I always tell people that I became an academic so I could stay in college forever, and while that is (mostly) a joke, it is true that "summer vacation" is one of the major perks of the job. I am lucky enough to have considerable freedom in choosing how to spend the months from late April to late August. And yet, as we all know, when being in college is your job, summer is not really a vacation. The choice is less about beach vs. pool, more about research vs. writing, and yet I have done my best to include all of the above in my summer plans. I try to remind myself that productivity is important, but so is relaxation after a long academic year of teaching, serving on committees, going to conferences, planning events, and balancing all of the other demands on my time as an assistant professor and director of the Pearlstine/Lipov Center for Southern Jewish Culture.
Over a year ago, as my institution’s lengthy grant application period began and I contemplated how I wanted to spend this summer - my second on the tenure track - I decided to go to New York City for a few reasons. First, I wanted to spend time poking around documents at the Center for Jewish History as I work towards my second book project. Second, I received generous funding from the College of Charleston and from the Hadassah-Brandeis Institute, which made it possible for me to go (thank you to both!). Third, I used to live in Brooklyn and I wanted to spend my off-hours seeing friends and experiencing the exciting cultural events that only New York City can offer. Take my first full week: last-minute tickets to see Bette Midler in "Hello, Dolly,” an illuminating conference on “Migrations, Past and Present” hosted by NYU and Columbia, trying New York’s latest food trend, DŌ (no lie, it is a shop that sells uncooked cookie dough), and one-on-one time with the records of the United Hebrew Charities of New York. In my book, that is a great week!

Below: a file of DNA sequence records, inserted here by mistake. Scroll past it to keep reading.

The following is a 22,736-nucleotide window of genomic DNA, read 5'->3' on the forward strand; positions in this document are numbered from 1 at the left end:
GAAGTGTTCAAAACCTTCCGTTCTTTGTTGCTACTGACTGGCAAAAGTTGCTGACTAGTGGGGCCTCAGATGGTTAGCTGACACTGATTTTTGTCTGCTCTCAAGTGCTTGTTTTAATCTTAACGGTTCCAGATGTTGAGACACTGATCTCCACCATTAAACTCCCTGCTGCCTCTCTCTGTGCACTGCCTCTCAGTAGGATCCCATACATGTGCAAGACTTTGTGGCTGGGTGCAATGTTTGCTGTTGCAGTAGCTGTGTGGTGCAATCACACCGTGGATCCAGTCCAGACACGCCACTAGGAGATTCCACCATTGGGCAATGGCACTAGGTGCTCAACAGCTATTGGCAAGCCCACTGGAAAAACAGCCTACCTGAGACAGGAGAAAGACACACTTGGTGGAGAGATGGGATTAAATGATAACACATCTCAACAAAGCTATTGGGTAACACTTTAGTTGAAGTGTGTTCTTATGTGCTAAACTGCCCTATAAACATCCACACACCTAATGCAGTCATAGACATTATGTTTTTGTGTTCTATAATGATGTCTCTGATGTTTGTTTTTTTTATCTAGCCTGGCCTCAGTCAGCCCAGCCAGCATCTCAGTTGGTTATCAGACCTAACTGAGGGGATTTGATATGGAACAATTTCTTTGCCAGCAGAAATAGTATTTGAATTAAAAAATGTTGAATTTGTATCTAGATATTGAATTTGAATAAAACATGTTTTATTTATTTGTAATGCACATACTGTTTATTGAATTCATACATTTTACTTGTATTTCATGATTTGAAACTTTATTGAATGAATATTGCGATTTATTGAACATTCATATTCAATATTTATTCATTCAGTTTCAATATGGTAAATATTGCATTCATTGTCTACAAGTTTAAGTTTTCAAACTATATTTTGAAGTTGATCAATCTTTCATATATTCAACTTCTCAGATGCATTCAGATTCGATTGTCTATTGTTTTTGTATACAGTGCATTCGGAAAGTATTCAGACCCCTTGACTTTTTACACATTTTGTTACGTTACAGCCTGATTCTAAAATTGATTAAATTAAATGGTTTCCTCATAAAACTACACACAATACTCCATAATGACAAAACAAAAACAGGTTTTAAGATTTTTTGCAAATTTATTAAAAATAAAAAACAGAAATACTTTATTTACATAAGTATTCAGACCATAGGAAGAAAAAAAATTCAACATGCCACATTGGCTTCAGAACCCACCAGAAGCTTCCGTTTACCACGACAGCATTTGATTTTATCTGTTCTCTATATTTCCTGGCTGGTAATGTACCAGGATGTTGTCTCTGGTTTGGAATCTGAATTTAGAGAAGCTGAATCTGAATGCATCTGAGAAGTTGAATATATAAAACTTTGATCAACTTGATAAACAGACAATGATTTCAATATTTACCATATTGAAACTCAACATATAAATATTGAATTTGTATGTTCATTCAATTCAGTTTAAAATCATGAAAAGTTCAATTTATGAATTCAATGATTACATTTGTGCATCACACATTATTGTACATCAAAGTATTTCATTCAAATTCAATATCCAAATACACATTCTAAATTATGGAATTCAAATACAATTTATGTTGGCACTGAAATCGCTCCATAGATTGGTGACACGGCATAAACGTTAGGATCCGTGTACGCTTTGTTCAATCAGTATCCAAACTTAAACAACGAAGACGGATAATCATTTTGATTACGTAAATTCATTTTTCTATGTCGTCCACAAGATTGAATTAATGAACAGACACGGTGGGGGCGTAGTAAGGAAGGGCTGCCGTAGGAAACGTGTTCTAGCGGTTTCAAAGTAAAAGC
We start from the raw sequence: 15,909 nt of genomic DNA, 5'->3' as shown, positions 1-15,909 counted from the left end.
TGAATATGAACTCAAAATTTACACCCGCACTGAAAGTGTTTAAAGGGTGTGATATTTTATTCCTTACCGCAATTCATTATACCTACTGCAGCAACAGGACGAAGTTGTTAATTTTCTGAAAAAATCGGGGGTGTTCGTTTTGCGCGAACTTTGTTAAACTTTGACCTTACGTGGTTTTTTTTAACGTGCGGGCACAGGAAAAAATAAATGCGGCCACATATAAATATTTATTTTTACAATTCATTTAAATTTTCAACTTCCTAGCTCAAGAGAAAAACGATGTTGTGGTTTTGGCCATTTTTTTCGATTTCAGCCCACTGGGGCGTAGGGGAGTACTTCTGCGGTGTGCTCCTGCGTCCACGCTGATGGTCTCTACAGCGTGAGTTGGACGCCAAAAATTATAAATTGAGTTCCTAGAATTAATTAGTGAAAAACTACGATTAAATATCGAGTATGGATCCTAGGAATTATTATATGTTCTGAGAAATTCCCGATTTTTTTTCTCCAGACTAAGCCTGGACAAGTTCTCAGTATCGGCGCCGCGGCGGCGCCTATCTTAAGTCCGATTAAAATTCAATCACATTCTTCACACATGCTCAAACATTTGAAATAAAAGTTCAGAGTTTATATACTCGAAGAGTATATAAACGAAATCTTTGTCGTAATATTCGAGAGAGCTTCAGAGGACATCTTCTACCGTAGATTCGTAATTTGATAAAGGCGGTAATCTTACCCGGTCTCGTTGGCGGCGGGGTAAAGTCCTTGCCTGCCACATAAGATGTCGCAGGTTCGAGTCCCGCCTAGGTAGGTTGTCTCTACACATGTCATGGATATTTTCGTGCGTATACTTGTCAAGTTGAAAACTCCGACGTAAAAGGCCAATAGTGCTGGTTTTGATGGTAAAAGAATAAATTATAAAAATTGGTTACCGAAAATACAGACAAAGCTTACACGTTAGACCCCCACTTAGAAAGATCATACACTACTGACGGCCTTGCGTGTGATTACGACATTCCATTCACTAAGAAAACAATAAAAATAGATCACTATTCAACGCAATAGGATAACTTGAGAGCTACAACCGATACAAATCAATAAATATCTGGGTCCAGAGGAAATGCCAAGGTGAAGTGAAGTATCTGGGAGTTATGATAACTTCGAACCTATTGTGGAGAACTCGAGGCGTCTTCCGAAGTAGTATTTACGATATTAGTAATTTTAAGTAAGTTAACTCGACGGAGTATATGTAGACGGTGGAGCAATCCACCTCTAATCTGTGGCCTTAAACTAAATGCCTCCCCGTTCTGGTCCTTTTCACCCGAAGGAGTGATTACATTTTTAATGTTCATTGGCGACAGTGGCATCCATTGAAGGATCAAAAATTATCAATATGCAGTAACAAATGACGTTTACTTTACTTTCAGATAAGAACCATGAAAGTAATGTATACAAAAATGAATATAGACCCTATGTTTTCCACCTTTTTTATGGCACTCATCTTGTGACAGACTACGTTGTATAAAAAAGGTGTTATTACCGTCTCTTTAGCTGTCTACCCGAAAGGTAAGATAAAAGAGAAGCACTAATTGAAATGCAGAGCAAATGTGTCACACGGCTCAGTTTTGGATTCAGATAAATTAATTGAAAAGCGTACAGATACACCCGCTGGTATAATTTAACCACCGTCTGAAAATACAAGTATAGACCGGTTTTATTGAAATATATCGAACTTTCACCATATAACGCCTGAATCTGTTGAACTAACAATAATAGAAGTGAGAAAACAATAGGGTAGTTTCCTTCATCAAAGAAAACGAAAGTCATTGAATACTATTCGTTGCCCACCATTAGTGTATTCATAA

As I write this, I am two weeks into my time in New York. It has certainly not been without its challenges – ongoing writing and service obligations do not take a break just because I am in the archives – and yet, I have made some good progress in thinking about the sources, difficulties, and possibilities of my new project. I am also looking ahead to later in the summer. After a stint back in Charleston, planning for the fall and trying to beat the excruciating heat and humidity of July in the lowcountry, I will be off to Jerusalem for the World Congress of Jewish Studies. I look forward to presenting and to learning from my colleagues about their research, and I hope I will see many of my AJS colleagues there!
Shari Rabin is Assistant Professor of the Yaschik/Arnold Jewish Studies Program and Director of the Pearlstine/Lipov Center for Southern Jewish Culture at the College of Charleston.
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